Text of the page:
Life

Should the Military Allow Soldiers to Drink and Smoke?


Do you think it’s okay for soldiers to be able to drink and smoke? America we might have a problem.

Drinking

Well, according to the CDC around 27,000 people across 25 different industries responded to surveys on alcohol consumption during the period of 2013 and 2017, with the average person reportedly consuming at least one drink 91 days per year.

With everything tallied military personnel ranked number one leading all industries in the consumption of alcohol. They spend about a 1/3 of the year doing so with 130 days. Is that really a lot? Because most of my family are in construction and they came a close second with 106 days out the year drinking alcohol, and I’m sure they beat the military by a mile.

They’ve also found that veterans who go drinking and driving have gone up 60 percent since 2014 stemming from PTSD, which has caused them to binge drink in excess, not to sound redundant. Many bases allow for alcohol to be sold at commissaries and at the age of 18 years old.

Marines have a higher probability of committing crimes like this along with missed work or other personal problems, while the Airforce has the lowest rate of drinking issues. The defense department has said the military’s binge drinking has cost them over $1 billion in production.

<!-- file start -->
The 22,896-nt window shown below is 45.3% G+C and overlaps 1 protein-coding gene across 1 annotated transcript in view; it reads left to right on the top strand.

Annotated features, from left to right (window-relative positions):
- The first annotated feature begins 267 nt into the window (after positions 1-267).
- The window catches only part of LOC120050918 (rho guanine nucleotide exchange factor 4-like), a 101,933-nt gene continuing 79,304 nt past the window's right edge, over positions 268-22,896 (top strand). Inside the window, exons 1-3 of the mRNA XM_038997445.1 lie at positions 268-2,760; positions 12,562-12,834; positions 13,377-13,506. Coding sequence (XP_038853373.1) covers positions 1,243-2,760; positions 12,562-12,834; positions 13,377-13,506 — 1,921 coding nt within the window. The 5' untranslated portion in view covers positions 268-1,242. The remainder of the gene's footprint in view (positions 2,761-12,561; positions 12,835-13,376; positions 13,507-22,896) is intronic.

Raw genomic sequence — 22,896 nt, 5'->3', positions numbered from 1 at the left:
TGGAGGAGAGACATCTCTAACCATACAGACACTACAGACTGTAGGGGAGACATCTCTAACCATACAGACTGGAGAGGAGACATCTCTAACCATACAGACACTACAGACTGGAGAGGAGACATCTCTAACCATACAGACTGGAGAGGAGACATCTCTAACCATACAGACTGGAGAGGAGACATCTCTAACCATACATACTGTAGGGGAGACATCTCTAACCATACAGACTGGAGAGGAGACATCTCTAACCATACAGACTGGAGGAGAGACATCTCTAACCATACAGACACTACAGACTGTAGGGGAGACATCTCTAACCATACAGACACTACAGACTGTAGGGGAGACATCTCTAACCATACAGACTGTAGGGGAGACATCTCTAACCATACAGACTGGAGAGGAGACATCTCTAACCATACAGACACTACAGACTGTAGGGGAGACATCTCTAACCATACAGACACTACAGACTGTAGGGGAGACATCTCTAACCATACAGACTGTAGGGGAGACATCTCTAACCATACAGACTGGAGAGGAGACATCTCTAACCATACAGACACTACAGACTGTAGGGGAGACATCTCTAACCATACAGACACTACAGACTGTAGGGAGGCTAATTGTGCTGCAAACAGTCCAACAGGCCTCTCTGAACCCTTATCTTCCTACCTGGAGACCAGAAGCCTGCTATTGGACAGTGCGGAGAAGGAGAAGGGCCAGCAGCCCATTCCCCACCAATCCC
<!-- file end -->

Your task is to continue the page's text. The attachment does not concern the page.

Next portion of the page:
Smoking

It appears the marines suffer from another problem above all other branches of the military. Smoking! Listen I smoke and I know it’s not good for me and I think my stresses are bad, I could only imagine the struggles they have to go through.

Truth Initiative also reports that nearly 1/3 of current smokers started once they joined the service, while those who start smoking, proceed to do so more frequently once deployed. It doesn’t help that the non-smoking policies are flexible and rarely enforced.

A large-scale study of active-duty Army men and women found that there was a 60 percent (men) and 15 percent (women) greater risk of lost workdays due to hospitalization, and a 7 percent and 54 percent greater risk, respectively, of lost workdays related to injuries among those who smoked than among nonsmokers. Lost days at work could be dangerous in combat units due to a loss of total manpower.

Military personnel who smoke are less productive and do not perform as well on physical fitness tests relative to nonsmoking personnel. Do these people need a vice? Any other suggestions? May God help all the veterans and give them the strength they need especially if they have severe addiction problems.

Facebook Comments

Subscribe to our Newsletter!

You have successfully subscribed to the newsletter

There was an error while trying to send your request. Please try again.

FinFlam will use the information you provide on this form to be in touch with you and to provide updates and marketing.